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02/27/2004 Archived Entry: "Apricot decadence"
I'VE JUST BEEN OUT IN A HOT TUB, drinking a glass of wine, and eating California dried apricots. In the middle of the day. If you think this sounds like sheer decadence, you're right. But the most decadent part about it is the apricots.
If you ever want to get on my good side, order me a bulk pack of California dried apricots. (NOT the ones with the chocolate dipping. Eeew, what an awful thought.)
No, no. Now don't really rush out and do it. I'd be embarrassed. But I'd also consider running off to Tahiti with you if you'd keep those apricots coming. The rest of the world can have its nectar and ambrosia. All my women friends can have their Godiva chocolates. You can have your fine, 100-year-old Bordeaus. Just give me those apricots.
NOT the Turkish or Mediteranean apricots you see everywhere, now. Those are okay. Nothing wrong with them. They're the white bread of apricots, uniform, plump and pulpy, slightly sweet, totally routine, and 100 percent unchallenging. The only way they're interesting is when they're glazed with honey. (If you ordered me some glace' Turkish apricots, I'd be grateful. But I wouldn't run off to Tahiti with you.) (And yeah, I know it says those are Australian apricots. They're the Turkish kind, though.)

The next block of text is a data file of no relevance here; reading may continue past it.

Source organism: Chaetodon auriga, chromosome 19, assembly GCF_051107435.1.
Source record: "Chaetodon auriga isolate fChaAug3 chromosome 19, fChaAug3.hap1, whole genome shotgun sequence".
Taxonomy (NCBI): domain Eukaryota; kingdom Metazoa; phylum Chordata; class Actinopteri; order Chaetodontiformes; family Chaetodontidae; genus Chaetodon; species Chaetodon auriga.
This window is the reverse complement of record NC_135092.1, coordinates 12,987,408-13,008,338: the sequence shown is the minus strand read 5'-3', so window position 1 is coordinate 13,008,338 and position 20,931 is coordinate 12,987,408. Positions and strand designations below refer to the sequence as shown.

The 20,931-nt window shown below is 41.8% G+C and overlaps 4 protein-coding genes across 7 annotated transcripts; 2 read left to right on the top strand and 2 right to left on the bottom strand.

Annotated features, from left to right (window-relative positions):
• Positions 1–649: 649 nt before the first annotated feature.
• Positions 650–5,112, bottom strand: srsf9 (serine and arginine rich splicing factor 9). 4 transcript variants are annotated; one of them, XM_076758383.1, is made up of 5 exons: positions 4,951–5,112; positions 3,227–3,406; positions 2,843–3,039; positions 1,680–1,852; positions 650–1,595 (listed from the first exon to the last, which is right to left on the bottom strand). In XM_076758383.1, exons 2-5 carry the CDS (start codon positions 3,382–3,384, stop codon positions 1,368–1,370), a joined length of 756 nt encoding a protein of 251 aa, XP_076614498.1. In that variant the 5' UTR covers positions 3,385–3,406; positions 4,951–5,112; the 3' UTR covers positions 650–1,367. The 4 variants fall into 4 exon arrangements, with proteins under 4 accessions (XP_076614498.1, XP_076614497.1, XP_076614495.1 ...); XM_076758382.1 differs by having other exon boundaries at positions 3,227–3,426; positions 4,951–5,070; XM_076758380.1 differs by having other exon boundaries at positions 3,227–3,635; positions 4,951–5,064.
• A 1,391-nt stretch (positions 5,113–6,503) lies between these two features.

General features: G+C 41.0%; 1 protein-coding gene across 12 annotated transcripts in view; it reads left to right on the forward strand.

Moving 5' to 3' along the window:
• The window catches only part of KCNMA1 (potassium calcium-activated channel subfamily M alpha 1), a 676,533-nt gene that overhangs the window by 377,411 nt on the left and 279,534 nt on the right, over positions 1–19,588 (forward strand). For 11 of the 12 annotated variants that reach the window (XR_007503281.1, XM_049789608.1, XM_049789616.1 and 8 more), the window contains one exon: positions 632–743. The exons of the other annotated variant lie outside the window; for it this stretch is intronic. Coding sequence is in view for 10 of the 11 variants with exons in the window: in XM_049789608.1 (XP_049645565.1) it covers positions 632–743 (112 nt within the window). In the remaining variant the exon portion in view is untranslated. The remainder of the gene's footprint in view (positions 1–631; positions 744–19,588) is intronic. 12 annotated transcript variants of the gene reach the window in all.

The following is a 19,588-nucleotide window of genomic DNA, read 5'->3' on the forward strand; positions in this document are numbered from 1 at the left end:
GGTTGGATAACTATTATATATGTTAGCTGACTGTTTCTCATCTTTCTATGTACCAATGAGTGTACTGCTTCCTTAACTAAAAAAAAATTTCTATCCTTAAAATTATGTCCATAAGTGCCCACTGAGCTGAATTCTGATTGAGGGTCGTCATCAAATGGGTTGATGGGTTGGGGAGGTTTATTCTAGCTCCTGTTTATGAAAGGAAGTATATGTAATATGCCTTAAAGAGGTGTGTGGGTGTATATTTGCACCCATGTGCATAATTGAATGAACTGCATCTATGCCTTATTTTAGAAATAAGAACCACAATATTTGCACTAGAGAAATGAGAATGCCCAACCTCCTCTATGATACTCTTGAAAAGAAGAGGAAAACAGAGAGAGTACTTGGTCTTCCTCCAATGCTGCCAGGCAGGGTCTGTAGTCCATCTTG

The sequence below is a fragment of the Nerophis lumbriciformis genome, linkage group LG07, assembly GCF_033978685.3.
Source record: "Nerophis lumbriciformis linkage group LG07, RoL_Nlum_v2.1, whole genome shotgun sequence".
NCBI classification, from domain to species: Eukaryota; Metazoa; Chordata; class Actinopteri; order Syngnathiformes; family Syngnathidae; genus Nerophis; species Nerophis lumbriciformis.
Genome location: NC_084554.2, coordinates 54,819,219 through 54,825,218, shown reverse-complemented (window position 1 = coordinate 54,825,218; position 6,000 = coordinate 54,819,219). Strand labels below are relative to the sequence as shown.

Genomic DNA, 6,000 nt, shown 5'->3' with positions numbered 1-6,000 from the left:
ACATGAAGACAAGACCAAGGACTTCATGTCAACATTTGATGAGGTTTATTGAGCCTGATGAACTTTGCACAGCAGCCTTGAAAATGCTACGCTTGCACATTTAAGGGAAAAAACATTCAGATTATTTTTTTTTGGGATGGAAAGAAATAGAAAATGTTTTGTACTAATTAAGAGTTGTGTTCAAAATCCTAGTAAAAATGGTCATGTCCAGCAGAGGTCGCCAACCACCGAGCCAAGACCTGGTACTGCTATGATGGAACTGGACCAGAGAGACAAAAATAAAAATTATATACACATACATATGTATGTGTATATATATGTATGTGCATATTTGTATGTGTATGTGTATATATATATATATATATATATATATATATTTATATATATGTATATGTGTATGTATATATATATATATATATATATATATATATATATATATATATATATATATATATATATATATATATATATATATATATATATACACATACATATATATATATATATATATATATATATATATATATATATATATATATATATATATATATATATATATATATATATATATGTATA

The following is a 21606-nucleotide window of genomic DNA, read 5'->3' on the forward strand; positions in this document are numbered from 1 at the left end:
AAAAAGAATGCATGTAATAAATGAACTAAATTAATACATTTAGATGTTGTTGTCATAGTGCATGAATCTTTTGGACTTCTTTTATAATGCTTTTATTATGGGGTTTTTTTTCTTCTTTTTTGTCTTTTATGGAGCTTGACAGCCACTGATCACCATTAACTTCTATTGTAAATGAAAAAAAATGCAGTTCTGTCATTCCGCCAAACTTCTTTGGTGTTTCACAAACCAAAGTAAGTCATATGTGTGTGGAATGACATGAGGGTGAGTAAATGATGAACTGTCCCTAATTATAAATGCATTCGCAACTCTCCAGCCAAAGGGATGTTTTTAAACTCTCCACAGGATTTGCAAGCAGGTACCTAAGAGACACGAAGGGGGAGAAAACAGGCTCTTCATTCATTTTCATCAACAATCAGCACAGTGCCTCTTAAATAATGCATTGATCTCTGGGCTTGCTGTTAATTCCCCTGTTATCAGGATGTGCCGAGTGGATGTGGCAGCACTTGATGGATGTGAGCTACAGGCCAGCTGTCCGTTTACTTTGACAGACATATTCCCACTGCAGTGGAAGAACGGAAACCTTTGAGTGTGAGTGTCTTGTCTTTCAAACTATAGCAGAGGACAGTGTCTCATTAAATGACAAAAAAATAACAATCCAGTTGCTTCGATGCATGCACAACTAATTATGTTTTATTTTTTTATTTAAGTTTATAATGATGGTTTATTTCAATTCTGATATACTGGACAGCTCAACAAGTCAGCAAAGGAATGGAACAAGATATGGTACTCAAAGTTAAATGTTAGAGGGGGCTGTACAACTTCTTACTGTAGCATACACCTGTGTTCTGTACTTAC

A good California apricot, as opposed to its predictable, palid cousin, looks shrunken and more dry ("pygmy ears" an old friend always called them). Yet it's a more vibrant, life-filled orange. And when you bite into one, the taste is so tartly sweet that you sometimes just pucker and shudder. You're never quite sure what you're getting when you bite one. They can be so sour that saliva quirts out your ears ... or so sweet and smooth they're like good sex. Only not as messy.
But ... here's the catch. You can find the Turkish apricots on every street corner. They go for maybe $3.25 ... $2.99 for half a pound ... way less if you find them at Wal-Mart or someplace. But California apricots are getting more and more rare. They've just taken a jump hereabouts from $3.59 for 6 oz. to $4.25 for 6 oz. And I can tell you seriously this is cutting into my apricot habit.
They were an insane indulgence before. But now they're beginning to make a heroin habit look budget-minded. Guess I'd better start looking at those bulk packs, myself.
But I don't get it. I mean, Turkey ... well, it's way, way, way over there. They have to practically ship those cheap apricots by space ship to get 'em over here. And California ... well, there it is. Right there. Just look at it. Sitting right there on the borders of America. And it's not exactly lacking in ag lands. So whassup with those prices, anyway? Can any of you economists or orchardists out there explain this to a poor girl who can live without diamonds, fast cars, evenings on the town, or cruises in the Caribbean -- but who'd consider selling her ...well, very valuable things ... to stay in California dried apricots?
Posted by Claire @ 07:08 PM CST